The chancellor’s statement glossed over some hard truths, writes Spencer Livermore
In his spring statement, Philip Hammond devoted just 75 words to the United Kingdom’s departure from the European Union. Yet, concealed in his numbers, the consequences of Brexit now cast a dark cloud over the entire British economy.
The chancellor sought to present himself as the great optimist, dressing up the Office for Budget Responsibility’s latest growth forecasts in a positive light. What he did not mention was how much lower those growth forecasts now are because of Brexit.
The real picture is that in each of the next three years, economic growth will be significantly lower than forecast before the referendum. The chancellor said he now expects growth to be 1.5 per cent in 2018; 1.3 per cent in 2019; and 1.3 per cent in 2020. But he did not mention that in each of those years it was forecast before the referendum to be 2.1 per cent.
Hammond also claimed that in the following two years, 2021 and 2022, growth was ‘picking up’. In fact, the growth forecasts for those two years have actually been revised down – to 1.4 per cent and 1.5 per cent respectively.
He also failed to mention that at no point since the second world war have there ever been five consecutive years of growth below 2 per cent – until now. Neither did he mention that the UK economy is forecast to grow 24 per cent slower than the Euro Area over the next five years. Nor did he say that, having been at the top of the G7 growth league before the referendum, Britain is now not just at the bottom of the G7, but bottom of the entire G20.
There were also some other notable omissions from the chancellor’s speech. He did not mention that business investment is now almost 6 per cent lower than the pre-referendum forecast. He did not mention that productivity growth has been downgraded yet again in every year from 2019 onwards. And he did not mention that earnings will now not return to their pre-financial crisis peak until 2025, leaving Britain barely halfway through a 17-year pay downturn.
One set of figures he did focus on were the OBR’s updated fiscal forecasts, where he again sought to talk up the government’s performance.
The £4bn improvement in this year’s deficit is of course welcome. However, the improved forecasts only reverse one third of last November’s enormous Brexit-induced borrowing downgrade, and the structural deficit in 2019/20 is almost completely unchanged. The chancellor remains a decade off meeting his target of eliminating the overall deficit, and any hopes of an end to austerity are sadly misplaced.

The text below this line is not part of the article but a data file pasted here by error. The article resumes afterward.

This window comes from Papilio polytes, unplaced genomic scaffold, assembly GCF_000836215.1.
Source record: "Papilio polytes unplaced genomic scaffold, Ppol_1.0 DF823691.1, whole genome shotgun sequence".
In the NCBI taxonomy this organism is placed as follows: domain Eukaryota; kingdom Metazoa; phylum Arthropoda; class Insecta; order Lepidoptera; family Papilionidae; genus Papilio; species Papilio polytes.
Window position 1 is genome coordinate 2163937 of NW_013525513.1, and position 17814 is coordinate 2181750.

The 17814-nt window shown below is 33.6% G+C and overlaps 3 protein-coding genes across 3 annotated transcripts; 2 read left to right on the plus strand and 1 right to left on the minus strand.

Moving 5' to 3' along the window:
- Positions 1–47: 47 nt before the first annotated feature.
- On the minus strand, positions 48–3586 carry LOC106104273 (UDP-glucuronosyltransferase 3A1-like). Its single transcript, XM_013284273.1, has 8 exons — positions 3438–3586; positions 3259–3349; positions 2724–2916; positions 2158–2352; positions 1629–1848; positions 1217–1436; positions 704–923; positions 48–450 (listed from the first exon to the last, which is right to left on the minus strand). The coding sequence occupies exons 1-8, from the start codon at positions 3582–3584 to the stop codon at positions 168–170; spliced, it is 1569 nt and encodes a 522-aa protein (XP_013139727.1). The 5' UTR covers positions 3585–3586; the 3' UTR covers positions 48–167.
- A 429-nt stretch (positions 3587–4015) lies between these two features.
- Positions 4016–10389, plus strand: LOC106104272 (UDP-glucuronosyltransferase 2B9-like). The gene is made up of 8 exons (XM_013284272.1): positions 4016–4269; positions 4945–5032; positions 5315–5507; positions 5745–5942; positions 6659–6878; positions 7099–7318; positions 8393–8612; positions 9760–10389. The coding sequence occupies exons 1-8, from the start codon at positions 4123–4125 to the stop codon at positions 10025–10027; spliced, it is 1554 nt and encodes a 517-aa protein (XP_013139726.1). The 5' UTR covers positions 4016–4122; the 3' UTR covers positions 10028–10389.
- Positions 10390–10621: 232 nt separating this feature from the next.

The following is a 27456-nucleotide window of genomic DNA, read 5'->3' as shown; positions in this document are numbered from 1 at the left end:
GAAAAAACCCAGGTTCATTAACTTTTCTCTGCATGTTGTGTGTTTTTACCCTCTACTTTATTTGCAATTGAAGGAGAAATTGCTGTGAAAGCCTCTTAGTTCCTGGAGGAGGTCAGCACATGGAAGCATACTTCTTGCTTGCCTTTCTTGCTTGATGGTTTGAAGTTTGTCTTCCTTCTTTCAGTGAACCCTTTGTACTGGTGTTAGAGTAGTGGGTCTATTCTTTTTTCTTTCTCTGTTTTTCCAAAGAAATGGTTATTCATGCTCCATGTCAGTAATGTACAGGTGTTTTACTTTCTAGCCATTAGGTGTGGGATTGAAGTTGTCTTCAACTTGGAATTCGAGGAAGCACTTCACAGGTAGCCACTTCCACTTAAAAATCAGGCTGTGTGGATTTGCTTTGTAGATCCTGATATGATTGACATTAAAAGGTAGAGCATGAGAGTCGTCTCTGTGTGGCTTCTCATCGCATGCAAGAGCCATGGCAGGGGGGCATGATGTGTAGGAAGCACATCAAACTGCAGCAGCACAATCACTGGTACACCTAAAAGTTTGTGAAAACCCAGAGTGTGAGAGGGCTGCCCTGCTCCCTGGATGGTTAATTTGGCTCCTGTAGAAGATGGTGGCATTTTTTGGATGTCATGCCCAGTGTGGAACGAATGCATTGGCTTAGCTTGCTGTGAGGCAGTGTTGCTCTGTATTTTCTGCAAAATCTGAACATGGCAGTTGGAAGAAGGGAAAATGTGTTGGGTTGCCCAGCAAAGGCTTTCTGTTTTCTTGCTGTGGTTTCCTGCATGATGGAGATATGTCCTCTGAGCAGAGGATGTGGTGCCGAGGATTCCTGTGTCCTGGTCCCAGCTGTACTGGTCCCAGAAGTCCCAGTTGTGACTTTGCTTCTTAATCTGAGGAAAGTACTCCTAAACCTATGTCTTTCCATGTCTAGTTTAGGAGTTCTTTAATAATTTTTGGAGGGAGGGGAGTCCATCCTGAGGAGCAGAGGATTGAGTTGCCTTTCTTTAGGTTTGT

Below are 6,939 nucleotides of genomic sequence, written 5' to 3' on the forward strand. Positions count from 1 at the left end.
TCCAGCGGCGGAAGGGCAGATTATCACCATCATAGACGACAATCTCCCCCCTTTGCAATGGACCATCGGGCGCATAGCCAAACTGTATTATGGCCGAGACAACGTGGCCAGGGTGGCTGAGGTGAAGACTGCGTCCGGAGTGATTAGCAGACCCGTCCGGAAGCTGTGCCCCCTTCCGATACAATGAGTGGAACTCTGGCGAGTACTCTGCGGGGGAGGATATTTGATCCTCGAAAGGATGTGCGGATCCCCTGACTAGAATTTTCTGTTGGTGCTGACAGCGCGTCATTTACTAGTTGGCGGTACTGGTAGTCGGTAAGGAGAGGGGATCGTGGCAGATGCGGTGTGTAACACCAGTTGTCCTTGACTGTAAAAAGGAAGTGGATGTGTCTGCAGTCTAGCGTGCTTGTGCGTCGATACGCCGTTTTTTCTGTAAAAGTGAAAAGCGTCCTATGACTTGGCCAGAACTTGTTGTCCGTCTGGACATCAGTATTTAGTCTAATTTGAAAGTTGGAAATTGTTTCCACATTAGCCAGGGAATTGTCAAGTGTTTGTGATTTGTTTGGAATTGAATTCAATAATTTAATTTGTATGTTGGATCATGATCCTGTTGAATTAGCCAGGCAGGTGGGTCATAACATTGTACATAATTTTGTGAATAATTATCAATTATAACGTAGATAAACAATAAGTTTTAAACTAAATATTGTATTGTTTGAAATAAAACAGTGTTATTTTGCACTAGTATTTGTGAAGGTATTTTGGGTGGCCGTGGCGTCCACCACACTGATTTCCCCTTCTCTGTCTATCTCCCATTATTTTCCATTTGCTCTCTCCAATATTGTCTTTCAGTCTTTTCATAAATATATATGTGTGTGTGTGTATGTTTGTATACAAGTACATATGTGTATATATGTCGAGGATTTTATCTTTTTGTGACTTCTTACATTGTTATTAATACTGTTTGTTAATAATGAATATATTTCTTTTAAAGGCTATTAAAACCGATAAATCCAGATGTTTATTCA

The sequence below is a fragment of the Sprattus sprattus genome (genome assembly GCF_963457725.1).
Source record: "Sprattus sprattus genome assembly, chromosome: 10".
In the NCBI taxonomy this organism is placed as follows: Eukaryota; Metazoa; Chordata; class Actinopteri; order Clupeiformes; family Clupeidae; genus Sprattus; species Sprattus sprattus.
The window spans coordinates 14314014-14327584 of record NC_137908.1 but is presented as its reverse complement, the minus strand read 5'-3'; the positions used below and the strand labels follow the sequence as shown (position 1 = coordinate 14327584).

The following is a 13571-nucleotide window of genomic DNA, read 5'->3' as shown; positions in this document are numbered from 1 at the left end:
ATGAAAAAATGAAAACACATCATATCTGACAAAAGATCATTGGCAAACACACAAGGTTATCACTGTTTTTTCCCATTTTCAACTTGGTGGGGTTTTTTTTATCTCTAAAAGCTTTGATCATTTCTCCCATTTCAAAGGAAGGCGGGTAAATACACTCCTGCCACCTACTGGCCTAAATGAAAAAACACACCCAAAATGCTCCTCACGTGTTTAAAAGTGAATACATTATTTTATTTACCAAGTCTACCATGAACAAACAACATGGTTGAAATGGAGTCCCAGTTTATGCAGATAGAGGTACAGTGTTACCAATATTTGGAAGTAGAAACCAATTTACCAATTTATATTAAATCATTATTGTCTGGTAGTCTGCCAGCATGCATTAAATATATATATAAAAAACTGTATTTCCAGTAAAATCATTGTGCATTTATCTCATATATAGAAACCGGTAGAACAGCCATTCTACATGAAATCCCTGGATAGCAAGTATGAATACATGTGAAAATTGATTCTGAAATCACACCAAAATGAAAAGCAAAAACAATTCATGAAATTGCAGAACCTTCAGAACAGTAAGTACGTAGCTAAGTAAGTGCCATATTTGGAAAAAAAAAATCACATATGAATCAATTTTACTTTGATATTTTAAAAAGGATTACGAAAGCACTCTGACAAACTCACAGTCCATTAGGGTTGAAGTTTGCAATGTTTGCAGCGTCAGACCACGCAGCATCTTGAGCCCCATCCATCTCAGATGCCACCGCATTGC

While David Cameron and George Osborne congratulated each other on Twitter for the elimination of the current deficit, they seemed unaware of the misery their policies have caused, with social care in crisis, homelessness doubled, and child poverty rising to the highest ever level since records began.
Now, cuts to day to day spending are set to continue well into the next decade. Funding to local government is set to fall by a further 20 per cent over the next two years. And nearly 80 per cent of the benefit cuts announced in 2015 are yet to take effect.
The chancellor claimed to be building ‘a country that works for everyone’. Yet as a result of the tax and benefit changes this government has made, the entire bottom half of the income distribution will now see their incomes fall. The second poorest decile will lose £1,500 a year – a ten per cent fall – while the second richest decile will gain £600 – a two per cent rise. And the poorest working age families with children will see an extraordinary 20 per cent fall in their incomes, losing over £3,500 a year.
Again, none of this was mentioned by the chancellor. Throughout his spring statement he was intent on concealing the damage done to our economy, and to the working families of this country. The exact same desire to conceal shown by the Government when they sought to avoid publishing their impact studies into the longer-term consequences of Brexit.
These impact studies, finally published last week, show an even more significant cost of Brexit than we’ve seen so far. They show a 5 per cent reduction in gross domestic product from leaving the single market. They show a devastating economic hit to every nation and region of the UK, with the north-east, the north-west and the west Midlands hit particularly hard. And they show leaving the single market would increase borrowing by some £55bn.
Having seen the cost of Brexit so far and having commissioned their own Brexit impact studies – with the consequences laid out in black and white – the government have still chosen to pursue a policy that will demonstrably damage Britain’s economy.
This is surely the first time a government has ever deliberately put aside the national economic interest and embarked instead on an economic policy it knows will make the country poorer. Why? Because this government is now taking decisions not for the economic needs of the nation, but for the ideological needs of the Conservative party.
As the economic costs of Brexit become clear, and as we see the further devastating impact Brexit will have for decades to come, we must surely now ask whether this is really the right path for our economy, or really the future we want for our country.
Spencer Livermore is a Labour peer and a former adviser to Gordon Brown. He tweets at @SpenceLivermore
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